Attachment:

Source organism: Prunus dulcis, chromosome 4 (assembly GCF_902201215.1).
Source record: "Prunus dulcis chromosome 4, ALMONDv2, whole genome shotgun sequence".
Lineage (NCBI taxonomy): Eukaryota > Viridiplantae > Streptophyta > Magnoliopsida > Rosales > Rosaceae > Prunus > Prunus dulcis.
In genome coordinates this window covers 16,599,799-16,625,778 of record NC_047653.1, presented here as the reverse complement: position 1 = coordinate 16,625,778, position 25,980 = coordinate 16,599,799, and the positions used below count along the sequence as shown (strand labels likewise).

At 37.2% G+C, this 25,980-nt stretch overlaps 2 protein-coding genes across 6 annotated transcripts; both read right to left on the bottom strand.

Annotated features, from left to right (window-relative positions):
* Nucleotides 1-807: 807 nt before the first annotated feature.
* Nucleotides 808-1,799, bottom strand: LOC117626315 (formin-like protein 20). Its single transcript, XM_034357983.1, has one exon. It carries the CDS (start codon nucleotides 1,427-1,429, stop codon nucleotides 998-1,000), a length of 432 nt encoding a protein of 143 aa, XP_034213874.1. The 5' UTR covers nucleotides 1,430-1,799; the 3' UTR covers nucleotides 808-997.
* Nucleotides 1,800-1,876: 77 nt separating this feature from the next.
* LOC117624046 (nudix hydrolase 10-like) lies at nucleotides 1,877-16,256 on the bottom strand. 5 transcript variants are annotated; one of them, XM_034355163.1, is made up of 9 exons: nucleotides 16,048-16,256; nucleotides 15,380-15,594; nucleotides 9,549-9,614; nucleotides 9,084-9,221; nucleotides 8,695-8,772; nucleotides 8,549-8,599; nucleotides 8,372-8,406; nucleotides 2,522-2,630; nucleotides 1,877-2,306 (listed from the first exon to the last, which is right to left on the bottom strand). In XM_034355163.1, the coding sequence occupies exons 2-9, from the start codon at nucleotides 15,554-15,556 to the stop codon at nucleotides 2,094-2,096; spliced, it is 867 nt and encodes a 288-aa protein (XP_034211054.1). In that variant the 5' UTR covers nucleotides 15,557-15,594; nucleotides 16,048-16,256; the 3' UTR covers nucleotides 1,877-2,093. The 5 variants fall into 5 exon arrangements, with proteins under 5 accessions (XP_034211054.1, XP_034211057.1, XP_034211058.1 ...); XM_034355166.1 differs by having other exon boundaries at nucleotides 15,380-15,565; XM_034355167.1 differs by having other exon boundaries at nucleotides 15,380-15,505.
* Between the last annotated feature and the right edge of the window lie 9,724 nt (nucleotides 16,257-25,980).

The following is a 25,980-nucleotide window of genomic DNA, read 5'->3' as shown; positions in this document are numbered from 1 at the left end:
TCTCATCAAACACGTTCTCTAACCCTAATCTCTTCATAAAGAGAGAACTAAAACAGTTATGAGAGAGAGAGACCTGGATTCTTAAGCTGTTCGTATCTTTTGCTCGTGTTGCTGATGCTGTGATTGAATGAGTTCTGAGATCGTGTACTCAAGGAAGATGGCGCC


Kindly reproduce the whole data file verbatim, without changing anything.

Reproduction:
Source organism: Prunus dulcis, chromosome 4 (assembly GCF_902201215.1).
Source record: "Prunus dulcis chromosome 4, ALMONDv2, whole genome shotgun sequence".
Lineage (NCBI taxonomy): Eukaryota > Viridiplantae > Streptophyta > Magnoliopsida > Rosales > Rosaceae > Prunus > Prunus dulcis.
In genome coordinates this window covers 16,599,799-16,625,778 of record NC_047653.1, presented here as the reverse complement: position 1 = coordinate 16,625,778, position 25,980 = coordinate 16,599,799, and the positions used below count along the sequence as shown (strand labels likewise).

At 37.2% G+C, this 25,980-nt stretch overlaps 2 protein-coding genes across 6 annotated transcripts; both read right to left on the bottom strand.

Annotated features, from left to right (window-relative positions):
* Nucleotides 1-807: 807 nt before the first annotated feature.
* Nucleotides 808-1,799, bottom strand: LOC117626315 (formin-like protein 20). Its single transcript, XM_034357983.1, has one exon. It carries the CDS (start codon nucleotides 1,427-1,429, stop codon nucleotides 998-1,000), a length of 432 nt encoding a protein of 143 aa, XP_034213874.1. The 5' UTR covers nucleotides 1,430-1,799; the 3' UTR covers nucleotides 808-997.
* Nucleotides 1,800-1,876: 77 nt separating this feature from the next.
* LOC117624046 (nudix hydrolase 10-like) lies at nucleotides 1,877-16,256 on the bottom strand. 5 transcript variants are annotated; one of them, XM_034355163.1, is made up of 9 exons: nucleotides 16,048-16,256; nucleotides 15,380-15,594; nucleotides 9,549-9,614; nucleotides 9,084-9,221; nucleotides 8,695-8,772; nucleotides 8,549-8,599; nucleotides 8,372-8,406; nucleotides 2,522-2,630; nucleotides 1,877-2,306 (listed from the first exon to the last, which is right to left on the bottom strand). In XM_034355163.1, the coding sequence occupies exons 2-9, from the start codon at nucleotides 15,554-15,556 to the stop codon at nucleotides 2,094-2,096; spliced, it is 867 nt and encodes a 288-aa protein (XP_034211054.1). In that variant the 5' UTR covers nucleotides 15,557-15,594; nucleotides 16,048-16,256; the 3' UTR covers nucleotides 1,877-2,093. The 5 variants fall into 5 exon arrangements, with proteins under 5 accessions (XP_034211054.1, XP_034211057.1, XP_034211058.1 ...); XM_034355166.1 differs by having other exon boundaries at nucleotides 15,380-15,565; XM_034355167.1 differs by having other exon boundaries at nucleotides 15,380-15,505.
* Between the last annotated feature and the right edge of the window lie 9,724 nt (nucleotides 16,257-25,980).

The following is a 25,980-nucleotide window of genomic DNA, read 5'->3' as shown; positions in this document are numbered from 1 at the left end:
TCTCATCAAACACGTTCTCTAACCCTAATCTCTTCATAAAGAGAGAACTAAAACAGTTATGAGAGAGAGAGACCTGGATTCTTAAGCTGTTCGTATCTTTTGCTCGTGTTGCTGATGCTGTGATTGAATGAGTTCTGAGATCGTGTACTCAAGGAAGATGGCGCC